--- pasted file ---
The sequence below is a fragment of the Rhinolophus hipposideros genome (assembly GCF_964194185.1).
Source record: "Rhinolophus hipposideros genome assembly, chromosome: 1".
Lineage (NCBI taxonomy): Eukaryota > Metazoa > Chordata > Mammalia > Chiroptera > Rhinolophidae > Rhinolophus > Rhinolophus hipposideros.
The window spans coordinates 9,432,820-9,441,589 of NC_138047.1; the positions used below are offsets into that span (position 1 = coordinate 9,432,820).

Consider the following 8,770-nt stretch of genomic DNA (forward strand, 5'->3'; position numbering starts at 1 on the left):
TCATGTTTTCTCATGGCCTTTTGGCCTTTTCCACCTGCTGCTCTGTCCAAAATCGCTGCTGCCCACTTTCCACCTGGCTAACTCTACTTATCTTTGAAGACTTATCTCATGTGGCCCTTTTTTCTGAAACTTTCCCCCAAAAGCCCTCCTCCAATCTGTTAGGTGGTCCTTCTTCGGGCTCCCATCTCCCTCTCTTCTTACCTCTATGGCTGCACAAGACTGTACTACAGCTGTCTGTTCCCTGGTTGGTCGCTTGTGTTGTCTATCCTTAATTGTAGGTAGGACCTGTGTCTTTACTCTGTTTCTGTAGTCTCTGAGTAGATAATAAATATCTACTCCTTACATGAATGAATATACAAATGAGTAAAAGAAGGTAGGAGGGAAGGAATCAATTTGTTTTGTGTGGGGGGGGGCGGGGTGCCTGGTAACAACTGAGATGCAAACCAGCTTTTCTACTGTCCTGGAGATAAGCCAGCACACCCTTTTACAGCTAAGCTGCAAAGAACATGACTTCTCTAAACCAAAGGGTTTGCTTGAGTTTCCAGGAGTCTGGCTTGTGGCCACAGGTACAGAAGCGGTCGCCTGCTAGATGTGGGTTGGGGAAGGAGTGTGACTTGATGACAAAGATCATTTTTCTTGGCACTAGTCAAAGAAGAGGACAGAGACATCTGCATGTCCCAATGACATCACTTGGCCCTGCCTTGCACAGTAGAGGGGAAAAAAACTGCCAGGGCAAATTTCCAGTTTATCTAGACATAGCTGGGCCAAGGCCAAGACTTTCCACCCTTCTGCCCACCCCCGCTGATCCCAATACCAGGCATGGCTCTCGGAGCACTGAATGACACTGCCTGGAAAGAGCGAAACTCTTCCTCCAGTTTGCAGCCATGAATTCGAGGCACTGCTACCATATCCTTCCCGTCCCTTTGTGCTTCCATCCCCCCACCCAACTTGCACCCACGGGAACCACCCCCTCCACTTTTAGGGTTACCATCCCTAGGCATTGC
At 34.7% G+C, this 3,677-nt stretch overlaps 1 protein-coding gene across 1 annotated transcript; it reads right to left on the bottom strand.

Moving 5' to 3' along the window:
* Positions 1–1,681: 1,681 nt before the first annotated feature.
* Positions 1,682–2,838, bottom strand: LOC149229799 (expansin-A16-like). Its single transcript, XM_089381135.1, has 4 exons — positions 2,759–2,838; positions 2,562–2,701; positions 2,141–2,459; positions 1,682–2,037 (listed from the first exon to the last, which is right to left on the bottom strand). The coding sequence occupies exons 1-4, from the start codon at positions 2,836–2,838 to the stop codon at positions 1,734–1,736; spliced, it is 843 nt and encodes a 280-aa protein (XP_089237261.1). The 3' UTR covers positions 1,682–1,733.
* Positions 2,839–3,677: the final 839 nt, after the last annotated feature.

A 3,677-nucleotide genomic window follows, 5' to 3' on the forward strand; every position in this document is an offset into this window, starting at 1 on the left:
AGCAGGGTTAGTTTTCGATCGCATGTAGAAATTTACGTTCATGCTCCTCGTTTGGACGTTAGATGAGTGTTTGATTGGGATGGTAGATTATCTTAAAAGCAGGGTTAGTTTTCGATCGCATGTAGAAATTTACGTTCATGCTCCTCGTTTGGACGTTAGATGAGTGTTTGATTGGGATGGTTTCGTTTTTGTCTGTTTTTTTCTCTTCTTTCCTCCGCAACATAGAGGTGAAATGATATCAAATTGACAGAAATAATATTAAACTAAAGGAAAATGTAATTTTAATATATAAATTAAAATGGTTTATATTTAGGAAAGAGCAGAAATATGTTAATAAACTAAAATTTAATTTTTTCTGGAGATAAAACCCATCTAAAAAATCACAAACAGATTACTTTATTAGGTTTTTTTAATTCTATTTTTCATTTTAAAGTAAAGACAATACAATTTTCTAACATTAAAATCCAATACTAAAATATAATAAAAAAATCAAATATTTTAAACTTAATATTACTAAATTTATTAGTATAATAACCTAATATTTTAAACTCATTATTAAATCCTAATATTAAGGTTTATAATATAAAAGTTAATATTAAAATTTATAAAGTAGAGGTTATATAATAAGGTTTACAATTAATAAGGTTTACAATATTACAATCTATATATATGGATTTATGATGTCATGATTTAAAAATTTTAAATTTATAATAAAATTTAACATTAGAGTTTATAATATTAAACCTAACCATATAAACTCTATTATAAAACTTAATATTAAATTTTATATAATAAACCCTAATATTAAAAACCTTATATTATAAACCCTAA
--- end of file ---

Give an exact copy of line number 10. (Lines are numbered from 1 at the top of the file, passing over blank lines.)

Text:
* Positions 1,682–2,838, bottom strand: LOC149229799 (expansin-A16-like). Its single transcript, XM_089381135.1, has 4 exons — positions 2,759–2,838; positions 2,562–2,701; positions 2,141–2,459; positions 1,682–2,037 (listed from the first exon to the last, which is right to left on the bottom strand). The coding sequence occupies exons 1-4, from the start codon at positions 2,836–2,838 to the stop codon at positions 1,734–1,736; spliced, it is 843 nt and encodes a 280-aa protein (XP_089237261.1). The 3' UTR covers positions 1,682–1,733.